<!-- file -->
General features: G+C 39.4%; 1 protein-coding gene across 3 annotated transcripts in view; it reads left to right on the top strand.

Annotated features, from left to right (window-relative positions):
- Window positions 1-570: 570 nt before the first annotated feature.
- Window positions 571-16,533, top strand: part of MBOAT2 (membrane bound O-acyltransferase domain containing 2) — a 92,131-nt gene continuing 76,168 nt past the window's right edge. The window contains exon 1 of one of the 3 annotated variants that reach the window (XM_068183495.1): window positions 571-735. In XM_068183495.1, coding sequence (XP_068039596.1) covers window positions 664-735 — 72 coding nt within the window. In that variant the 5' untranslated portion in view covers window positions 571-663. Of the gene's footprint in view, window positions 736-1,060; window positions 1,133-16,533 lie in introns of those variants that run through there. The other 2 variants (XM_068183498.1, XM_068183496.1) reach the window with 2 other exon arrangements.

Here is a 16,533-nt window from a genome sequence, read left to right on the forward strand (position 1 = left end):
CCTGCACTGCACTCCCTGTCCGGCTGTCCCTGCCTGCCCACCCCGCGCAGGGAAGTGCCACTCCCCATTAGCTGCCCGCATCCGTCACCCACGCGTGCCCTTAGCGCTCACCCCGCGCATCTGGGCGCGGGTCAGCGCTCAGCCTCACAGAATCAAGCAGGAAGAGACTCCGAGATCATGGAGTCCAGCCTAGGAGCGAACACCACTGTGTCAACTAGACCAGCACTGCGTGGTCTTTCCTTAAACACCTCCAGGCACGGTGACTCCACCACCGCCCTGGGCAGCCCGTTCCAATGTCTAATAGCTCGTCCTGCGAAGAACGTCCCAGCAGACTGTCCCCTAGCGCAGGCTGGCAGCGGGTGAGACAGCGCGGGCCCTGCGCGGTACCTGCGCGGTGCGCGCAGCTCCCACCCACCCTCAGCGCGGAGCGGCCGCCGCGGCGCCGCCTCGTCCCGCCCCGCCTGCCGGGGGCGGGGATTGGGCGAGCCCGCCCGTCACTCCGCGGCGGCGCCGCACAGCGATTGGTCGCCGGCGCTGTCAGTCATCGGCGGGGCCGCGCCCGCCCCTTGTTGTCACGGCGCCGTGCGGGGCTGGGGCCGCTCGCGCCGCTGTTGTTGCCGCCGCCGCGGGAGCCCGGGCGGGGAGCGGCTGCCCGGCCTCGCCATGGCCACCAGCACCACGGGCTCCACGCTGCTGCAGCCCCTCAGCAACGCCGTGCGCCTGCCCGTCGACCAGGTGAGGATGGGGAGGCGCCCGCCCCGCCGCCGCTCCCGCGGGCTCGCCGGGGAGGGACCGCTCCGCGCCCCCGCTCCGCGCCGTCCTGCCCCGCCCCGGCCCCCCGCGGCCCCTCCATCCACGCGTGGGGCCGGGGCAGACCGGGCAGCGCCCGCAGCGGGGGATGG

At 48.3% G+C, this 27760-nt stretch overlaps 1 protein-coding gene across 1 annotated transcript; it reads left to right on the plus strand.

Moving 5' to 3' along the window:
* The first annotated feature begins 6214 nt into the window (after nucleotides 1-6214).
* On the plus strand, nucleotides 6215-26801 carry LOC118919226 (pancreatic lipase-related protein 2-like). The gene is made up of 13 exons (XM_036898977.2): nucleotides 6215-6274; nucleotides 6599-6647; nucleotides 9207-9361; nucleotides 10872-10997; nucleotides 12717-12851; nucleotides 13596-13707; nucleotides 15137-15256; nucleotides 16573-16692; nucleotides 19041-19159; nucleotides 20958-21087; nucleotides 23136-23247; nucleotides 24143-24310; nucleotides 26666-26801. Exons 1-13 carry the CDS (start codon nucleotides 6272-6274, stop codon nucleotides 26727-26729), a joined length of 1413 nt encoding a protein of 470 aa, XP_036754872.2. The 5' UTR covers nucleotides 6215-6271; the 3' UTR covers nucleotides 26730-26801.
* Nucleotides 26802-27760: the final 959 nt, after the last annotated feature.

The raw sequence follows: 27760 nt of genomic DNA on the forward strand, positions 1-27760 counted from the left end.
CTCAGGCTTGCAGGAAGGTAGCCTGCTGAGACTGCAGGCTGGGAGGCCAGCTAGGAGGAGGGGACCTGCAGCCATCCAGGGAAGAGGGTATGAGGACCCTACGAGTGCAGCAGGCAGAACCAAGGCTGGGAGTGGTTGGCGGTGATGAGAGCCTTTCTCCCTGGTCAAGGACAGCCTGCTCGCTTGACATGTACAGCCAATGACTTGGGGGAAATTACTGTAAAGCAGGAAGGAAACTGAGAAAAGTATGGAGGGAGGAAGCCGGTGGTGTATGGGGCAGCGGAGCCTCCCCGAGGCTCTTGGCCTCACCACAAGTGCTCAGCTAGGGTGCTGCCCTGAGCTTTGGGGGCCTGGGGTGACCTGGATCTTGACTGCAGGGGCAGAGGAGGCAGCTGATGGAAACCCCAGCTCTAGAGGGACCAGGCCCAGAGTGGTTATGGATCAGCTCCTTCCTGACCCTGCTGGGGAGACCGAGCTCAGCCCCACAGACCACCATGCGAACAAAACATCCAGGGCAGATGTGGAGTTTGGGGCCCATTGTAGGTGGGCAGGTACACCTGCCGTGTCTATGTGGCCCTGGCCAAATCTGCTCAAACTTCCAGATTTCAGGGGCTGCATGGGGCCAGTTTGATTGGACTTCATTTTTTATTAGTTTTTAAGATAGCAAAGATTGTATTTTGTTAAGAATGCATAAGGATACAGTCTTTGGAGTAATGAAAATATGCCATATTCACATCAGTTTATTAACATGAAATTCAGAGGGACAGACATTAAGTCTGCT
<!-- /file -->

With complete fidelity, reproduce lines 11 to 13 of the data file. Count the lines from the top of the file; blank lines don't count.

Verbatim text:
* Nucleotides 26802-27760: the final 959 nt, after the last annotated feature.

The raw sequence follows: 27760 nt of genomic DNA on the forward strand, positions 1-27760 counted from the left end.
CTCAGGCTTGCAGGAAGGTAGCCTGCTGAGACTGCAGGCTGGGAGGCCAGCTAGGAGGAGGGGACCTGCAGCCATCCAGGGAAGAGGGTATGAGGACCCTACGAGTGCAGCAGGCAGAACCAAGGCTGGGAGTGGTTGGCGGTGATGAGAGCCTTTCTCCCTGGTCAAGGACAGCCTGCTCGCTTGACATGTACAGCCAATGACTTGGGGGAAATTACTGTAAAGCAGGAAGGAAACTGAGAAAAGTATGGAGGGAGGAAGCCGGTGGTGTATGGGGCAGCGGAGCCTCCCCGAGGCTCTTGGCCTCACCACAAGTGCTCAGCTAGGGTGCTGCCCTGAGCTTTGGGGGCCTGGGGTGACCTGGATCTTGACTGCAGGGGCAGAGGAGGCAGCTGATGGAAACCCCAGCTCTAGAGGGACCAGGCCCAGAGTGGTTATGGATCAGCTCCTTCCTGACCCTGCTGGGGAGACCGAGCTCAGCCCCACAGACCACCATGCGAACAAAACATCCAGGGCAGATGTGGAGTTTGGGGCCCATTGTAGGTGGGCAGGTACACCTGCCGTGTCTATGTGGCCCTGGCCAAATCTGCTCAAACTTCCAGATTTCAGGGGCTGCATGGGGCCAGTTTGATTGGACTTCATTTTTTATTAGTTTTTAAGATAGCAAAGATTGTATTTTGTTAAGAATGCATAAGGATACAGTCTTTGGAGTAATGAAAATATGCCATATTCACATCAGTTTATTAACATGAAATTCAGAGGGACAGACATTAAGTCTGCT